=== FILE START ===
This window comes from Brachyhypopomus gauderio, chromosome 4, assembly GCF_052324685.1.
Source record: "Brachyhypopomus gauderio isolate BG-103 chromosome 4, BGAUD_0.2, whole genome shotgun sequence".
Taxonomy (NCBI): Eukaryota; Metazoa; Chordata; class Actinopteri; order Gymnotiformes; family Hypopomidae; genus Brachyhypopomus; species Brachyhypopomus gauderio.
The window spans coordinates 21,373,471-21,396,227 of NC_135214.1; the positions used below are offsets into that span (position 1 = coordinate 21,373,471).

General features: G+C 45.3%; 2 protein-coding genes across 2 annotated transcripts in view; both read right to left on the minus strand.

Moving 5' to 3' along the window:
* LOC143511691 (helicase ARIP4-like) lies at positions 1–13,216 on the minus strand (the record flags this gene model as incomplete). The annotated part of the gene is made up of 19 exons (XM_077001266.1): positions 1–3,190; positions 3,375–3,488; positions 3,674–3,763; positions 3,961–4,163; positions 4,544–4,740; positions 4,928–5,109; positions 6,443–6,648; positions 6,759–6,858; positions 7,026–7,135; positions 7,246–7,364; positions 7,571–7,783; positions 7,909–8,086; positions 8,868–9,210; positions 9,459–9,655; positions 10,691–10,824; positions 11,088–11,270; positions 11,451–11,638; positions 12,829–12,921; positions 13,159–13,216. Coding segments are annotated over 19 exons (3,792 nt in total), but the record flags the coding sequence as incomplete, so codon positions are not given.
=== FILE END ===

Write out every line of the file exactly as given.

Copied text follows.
This window comes from Brachyhypopomus gauderio, chromosome 4, assembly GCF_052324685.1.
Source record: "Brachyhypopomus gauderio isolate BG-103 chromosome 4, BGAUD_0.2, whole genome shotgun sequence".
Taxonomy (NCBI): Eukaryota; Metazoa; Chordata; class Actinopteri; order Gymnotiformes; family Hypopomidae; genus Brachyhypopomus; species Brachyhypopomus gauderio.
The window spans coordinates 21,373,471-21,396,227 of NC_135214.1; the positions used below are offsets into that span (position 1 = coordinate 21,373,471).

General features: G+C 45.3%; 2 protein-coding genes across 2 annotated transcripts in view; both read right to left on the minus strand.

Moving 5' to 3' along the window:
* LOC143511691 (helicase ARIP4-like) lies at positions 1–13,216 on the minus strand (the record flags this gene model as incomplete). The annotated part of the gene is made up of 19 exons (XM_077001266.1): positions 1–3,190; positions 3,375–3,488; positions 3,674–3,763; positions 3,961–4,163; positions 4,544–4,740; positions 4,928–5,109; positions 6,443–6,648; positions 6,759–6,858; positions 7,026–7,135; positions 7,246–7,364; positions 7,571–7,783; positions 7,909–8,086; positions 8,868–9,210; positions 9,459–9,655; positions 10,691–10,824; positions 11,088–11,270; positions 11,451–11,638; positions 12,829–12,921; positions 13,159–13,216. Coding segments are annotated over 19 exons (3,792 nt in total), but the record flags the coding sequence as incomplete, so codon positions are not given.